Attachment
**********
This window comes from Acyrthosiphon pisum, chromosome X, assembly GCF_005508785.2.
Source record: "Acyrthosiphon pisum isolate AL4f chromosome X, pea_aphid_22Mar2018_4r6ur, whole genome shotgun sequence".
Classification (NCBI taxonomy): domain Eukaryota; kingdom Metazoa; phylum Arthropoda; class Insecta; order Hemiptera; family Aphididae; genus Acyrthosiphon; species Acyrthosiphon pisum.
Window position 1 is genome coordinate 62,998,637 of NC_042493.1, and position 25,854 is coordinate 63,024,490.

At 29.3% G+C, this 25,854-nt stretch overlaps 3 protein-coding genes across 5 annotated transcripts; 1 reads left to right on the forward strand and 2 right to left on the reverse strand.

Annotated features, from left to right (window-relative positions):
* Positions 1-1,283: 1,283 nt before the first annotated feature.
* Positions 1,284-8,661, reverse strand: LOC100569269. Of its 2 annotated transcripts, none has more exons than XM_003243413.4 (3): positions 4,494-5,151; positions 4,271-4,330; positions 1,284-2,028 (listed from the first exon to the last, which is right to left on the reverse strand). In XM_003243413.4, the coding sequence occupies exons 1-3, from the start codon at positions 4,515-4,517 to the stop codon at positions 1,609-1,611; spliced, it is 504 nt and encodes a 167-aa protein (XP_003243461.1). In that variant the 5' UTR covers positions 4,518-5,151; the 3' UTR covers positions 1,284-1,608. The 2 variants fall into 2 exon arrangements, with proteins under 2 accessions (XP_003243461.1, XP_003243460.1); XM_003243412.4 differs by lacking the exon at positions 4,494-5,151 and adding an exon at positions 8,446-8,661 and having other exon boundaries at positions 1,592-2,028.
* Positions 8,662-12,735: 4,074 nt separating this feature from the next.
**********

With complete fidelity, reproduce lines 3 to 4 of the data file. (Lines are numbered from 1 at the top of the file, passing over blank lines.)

Classification (NCBI taxonomy): domain Eukaryota; kingdom Metazoa; phylum Arthropoda; class Insecta; order Hemiptera; family Aphididae; genus Acyrthosiphon; species Acyrthosiphon pisum.
Window position 1 is genome coordinate 62,998,637 of NC_042493.1, and position 25,854 is coordinate 63,024,490.